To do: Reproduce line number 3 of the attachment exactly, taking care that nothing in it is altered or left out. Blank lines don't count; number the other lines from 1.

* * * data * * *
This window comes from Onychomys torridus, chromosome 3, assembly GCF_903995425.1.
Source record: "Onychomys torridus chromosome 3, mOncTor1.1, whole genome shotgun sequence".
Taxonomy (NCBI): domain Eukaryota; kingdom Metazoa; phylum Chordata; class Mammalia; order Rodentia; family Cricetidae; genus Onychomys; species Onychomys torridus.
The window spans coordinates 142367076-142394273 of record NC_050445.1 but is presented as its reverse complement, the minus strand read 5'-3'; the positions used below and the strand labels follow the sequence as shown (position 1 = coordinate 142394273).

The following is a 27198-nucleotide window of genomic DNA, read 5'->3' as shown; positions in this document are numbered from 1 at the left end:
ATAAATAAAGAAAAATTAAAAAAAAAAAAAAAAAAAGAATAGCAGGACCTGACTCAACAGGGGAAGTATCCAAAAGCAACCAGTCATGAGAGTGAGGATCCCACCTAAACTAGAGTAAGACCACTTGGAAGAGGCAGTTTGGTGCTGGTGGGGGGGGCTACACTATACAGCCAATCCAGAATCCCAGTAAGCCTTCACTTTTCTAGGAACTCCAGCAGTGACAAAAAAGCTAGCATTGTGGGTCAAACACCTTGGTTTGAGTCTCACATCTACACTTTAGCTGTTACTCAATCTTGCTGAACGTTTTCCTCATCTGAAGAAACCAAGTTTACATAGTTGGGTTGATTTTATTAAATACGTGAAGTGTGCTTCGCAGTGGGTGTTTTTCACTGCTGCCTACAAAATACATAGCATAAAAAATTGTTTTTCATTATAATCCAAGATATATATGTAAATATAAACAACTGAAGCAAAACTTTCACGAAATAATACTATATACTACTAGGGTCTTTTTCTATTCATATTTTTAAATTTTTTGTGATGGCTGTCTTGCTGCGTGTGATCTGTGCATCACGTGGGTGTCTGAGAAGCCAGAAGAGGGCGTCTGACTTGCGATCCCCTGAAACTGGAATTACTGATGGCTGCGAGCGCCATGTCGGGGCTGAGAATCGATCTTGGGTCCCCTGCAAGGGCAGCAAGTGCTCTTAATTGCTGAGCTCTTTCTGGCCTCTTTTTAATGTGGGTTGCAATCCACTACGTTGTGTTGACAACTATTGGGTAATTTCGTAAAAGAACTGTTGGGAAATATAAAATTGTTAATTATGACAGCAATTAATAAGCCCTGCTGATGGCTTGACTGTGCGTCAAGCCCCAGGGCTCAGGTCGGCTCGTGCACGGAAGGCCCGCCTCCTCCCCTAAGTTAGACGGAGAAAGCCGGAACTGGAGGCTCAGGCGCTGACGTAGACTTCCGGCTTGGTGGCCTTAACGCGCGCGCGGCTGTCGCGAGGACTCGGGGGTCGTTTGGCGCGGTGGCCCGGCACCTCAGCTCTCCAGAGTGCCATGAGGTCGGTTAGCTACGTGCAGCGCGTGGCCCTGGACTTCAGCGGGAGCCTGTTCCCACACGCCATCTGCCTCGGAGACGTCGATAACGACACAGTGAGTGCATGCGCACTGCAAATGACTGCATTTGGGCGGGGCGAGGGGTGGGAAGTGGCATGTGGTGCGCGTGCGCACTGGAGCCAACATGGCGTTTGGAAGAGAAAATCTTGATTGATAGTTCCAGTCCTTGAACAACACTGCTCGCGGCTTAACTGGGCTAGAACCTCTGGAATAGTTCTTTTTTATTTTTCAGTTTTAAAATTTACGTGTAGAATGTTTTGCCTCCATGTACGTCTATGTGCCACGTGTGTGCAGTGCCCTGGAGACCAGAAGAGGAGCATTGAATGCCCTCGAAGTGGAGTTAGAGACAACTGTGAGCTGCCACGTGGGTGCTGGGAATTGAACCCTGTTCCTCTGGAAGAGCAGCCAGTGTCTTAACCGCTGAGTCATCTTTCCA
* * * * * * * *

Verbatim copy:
Taxonomy (NCBI): domain Eukaryota; kingdom Metazoa; phylum Chordata; class Mammalia; order Rodentia; family Cricetidae; genus Onychomys; species Onychomys torridus.